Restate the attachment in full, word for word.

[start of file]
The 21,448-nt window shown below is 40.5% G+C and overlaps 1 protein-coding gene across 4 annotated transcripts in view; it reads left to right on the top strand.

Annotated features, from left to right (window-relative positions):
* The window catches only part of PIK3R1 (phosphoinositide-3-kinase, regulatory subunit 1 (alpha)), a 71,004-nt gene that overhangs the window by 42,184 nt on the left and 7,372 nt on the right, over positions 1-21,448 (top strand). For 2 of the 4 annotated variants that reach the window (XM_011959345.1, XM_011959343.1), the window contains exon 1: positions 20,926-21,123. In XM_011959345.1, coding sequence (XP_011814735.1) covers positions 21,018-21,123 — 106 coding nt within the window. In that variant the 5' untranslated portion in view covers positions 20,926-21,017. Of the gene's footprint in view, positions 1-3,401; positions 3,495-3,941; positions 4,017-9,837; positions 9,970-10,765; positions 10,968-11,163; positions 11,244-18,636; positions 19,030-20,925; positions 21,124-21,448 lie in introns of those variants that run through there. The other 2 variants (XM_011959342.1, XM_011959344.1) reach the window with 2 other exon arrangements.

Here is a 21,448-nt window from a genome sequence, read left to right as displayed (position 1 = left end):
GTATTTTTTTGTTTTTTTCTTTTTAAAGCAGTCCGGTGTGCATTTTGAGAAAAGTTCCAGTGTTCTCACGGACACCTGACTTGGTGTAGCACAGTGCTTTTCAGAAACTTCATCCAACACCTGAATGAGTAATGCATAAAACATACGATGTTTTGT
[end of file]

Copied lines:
The 21,448-nt window shown below is 40.5% G+C and overlaps 1 protein-coding gene across 4 annotated transcripts in view; it reads left to right on the top strand.

Annotated features, from left to right (window-relative positions):
* The window catches only part of PIK3R1 (phosphoinositide-3-kinase, regulatory subunit 1 (alpha)), a 71,004-nt gene that overhangs the window by 42,184 nt on the left and 7,372 nt on the right, over positions 1-21,448 (top strand). For 2 of the 4 annotated variants that reach the window (XM_011959345.1, XM_011959343.1), the window contains exon 1: positions 20,926-21,123. In XM_011959345.1, coding sequence (XP_011814735.1) covers positions 21,018-21,123 — 106 coding nt within the window. In that variant the 5' untranslated portion in view covers positions 20,926-21,017. Of the gene's footprint in view, positions 1-3,401; positions 3,495-3,941; positions 4,017-9,837; positions 9,970-10,765; positions 10,968-11,163; positions 11,244-18,636; positions 19,030-20,925; positions 21,124-21,448 lie in introns of those variants that run through there. The other 2 variants (XM_011959342.1, XM_011959344.1) reach the window with 2 other exon arrangements.

Here is a 21,448-nt window from a genome sequence, read left to right as displayed (position 1 = left end):
GTATTTTTTTGTTTTTTTCTTTTTAAAGCAGTCCGGTGTGCATTTTGAGAAAAGTTCCAGTGTTCTCACGGACACCTGACTTGGTGTAGCACAGTGCTTTTCAGAAACTTCATCCAACACCTGAATGAGTAATGCATAAAACATACGATGTTTTGT